By Charlie Merrow, MA
Christina Baldwin said it best when she wrote, “Journal writing is a voyage to the interior.” Mindfulness and social-emotional learning cannot happen without personal contemplation, and journaling is one avenue of reflection. When youth and adults are provided with a way to express their ideas, thoughts, and opinions on paper through writing, artwork, lists, poetry and other forms of creative expression the benefits are endless and stretch across many different aspects of life and disciplines of knowledge.
Journaling is believed to be dated back as early as the 10th century in Japan. Over the centuries, countless successful and inspirational individuals have kept journals or personal diaries chronicling their personal journeys, experiences, and discoveries. Visionaries such as Albert Einstein, Mark Twain, Frida Kahlo, and Leonardo De Vinci are known for being avid journalers.
Benefits of Journaling
Researcher and psychologist James Pennebaker has researched the effects of journaling on mental health as well as physical wellbeing and found that daily journaling may serve as a tool to strengthen the immune system. Pennebaker found that journaling and writing about past stressful events can help individuals work through the experience and reduces the impact of the stressors on ones’ physical health. Further research indicates that journaling also bolsters the analytical and rational parts of the brain.
According to Psych Central (2018), journaling can:
- help individuals clarify their thoughts and feelings in an organized way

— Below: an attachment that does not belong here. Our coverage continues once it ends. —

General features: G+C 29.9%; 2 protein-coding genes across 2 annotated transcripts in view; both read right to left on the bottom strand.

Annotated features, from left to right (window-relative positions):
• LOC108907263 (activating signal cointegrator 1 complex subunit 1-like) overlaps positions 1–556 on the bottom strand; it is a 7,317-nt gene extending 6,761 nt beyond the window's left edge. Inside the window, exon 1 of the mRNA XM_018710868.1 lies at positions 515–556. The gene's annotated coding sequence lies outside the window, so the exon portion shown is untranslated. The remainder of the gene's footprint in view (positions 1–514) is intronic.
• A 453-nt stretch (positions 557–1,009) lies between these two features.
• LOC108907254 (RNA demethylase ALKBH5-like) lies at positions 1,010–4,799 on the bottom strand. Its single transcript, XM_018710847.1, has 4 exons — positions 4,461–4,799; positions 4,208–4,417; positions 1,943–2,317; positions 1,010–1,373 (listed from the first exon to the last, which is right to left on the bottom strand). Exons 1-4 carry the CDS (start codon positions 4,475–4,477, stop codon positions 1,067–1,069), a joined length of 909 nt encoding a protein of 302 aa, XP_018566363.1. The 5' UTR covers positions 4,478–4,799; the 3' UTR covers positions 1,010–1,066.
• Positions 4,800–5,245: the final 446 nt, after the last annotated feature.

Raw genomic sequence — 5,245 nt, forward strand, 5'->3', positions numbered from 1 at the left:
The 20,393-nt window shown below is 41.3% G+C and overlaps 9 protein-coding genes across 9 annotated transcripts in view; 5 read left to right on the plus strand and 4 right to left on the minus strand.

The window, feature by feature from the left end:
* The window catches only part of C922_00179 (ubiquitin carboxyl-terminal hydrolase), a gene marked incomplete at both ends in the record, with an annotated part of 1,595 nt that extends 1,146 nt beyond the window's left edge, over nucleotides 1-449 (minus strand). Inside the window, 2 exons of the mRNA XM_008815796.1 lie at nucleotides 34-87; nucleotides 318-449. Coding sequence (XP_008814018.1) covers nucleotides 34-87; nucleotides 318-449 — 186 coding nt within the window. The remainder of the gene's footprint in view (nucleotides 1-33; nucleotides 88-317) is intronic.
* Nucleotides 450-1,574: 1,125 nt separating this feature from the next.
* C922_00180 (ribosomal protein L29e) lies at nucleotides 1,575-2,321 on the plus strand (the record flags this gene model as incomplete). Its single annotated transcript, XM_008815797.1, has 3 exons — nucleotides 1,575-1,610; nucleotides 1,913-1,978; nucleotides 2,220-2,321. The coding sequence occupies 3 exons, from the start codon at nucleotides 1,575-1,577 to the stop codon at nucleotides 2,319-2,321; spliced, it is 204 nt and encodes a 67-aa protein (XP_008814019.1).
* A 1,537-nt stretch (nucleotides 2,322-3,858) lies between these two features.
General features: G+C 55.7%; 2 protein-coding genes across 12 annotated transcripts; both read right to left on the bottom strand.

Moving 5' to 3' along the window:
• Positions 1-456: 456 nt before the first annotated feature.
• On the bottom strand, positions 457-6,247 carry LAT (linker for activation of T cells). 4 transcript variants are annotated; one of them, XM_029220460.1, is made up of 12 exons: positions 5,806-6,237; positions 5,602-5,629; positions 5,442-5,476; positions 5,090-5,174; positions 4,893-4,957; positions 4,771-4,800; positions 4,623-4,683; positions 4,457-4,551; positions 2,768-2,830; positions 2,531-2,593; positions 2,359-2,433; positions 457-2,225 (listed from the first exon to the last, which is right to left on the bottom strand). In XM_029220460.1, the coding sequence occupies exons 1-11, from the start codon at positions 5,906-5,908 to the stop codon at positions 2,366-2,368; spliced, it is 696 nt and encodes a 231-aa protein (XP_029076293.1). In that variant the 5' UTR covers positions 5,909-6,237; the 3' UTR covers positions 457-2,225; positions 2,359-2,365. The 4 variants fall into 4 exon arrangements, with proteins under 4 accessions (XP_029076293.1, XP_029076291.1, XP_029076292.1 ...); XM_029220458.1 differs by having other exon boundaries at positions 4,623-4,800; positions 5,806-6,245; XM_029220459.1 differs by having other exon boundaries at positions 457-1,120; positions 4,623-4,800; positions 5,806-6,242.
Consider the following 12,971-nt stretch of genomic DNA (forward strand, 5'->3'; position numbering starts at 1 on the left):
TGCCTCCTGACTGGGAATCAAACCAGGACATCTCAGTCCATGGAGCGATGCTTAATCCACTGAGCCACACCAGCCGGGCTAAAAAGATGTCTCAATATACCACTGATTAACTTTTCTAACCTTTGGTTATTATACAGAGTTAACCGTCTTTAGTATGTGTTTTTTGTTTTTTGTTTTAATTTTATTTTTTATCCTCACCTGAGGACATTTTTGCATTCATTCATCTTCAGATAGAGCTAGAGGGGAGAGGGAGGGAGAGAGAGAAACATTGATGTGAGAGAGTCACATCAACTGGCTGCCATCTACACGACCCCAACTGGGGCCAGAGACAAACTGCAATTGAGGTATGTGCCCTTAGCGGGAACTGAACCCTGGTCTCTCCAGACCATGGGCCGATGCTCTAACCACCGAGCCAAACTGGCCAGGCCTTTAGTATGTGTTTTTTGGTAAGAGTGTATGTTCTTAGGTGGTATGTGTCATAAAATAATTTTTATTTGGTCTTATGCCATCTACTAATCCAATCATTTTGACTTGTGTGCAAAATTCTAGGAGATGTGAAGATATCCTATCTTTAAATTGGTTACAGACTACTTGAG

- lead to better self-understanding knowing what makes oneself happy and confident
- lead to a reduction in stress by writing about feelings and experiences
- assist in problem-solving and aid in resolving disagreements with others
Journaling in the Classroom
What about journaling in the classroom? Teachers around the world often times feel overburdened with classroom management, lesson planning, and grading – so why add something new to the classroom?
In fact, many teachers find journaling to be one of the most effective tools to better understand and support the development of student thinking. Classroom journaling can be an informal way for students to jot down their ideas and feelings after a particular lesson, to write about expectations in preparation for a field trip, to learn how to make a list of important tasks to do or to express themselves through a personal and creative outlet.
Research shows journaling in the classroom can help students in setting and achieving goals, boosting memory and comprehension, improving communication skills, providing organization practice, and can lead to a reduction in stress.
Teachers can structure journaling activities differently, but the most important principle in creating a classroom journaling routine is to emphasize that there is no ‘right or wrong’ way to journal. Journaling can be especially beneficial for students who may struggle with spelling, grammar, and punctuation. Knowing that their journals are for their thoughts, feelings, and opinions rather than a graded writing assignment allows students an opportunity to express themselves in writing without the pressure to perform. Through classroom journaling, teachers are able to assess students’ personal discoveries, questions, and opinions on classroom activities and materials.
In Empowering Minds, we incorporate a journaling prompt into each lesson. We encourage teachers to take the time at the beginning of the year to provide time and materials for students to create a dedicated “SEL Journal” to serve as a reflective tool for their personal growth throughout the year. By providing time for journaling and reflection after each lesson students are much more apt to integrate the skills learned in their daily life. As a process unto itself, journaling has the added benefit of improving self-awareness and self-management, while providing a foundation for social-awareness, relationship skills, and responsible decision making.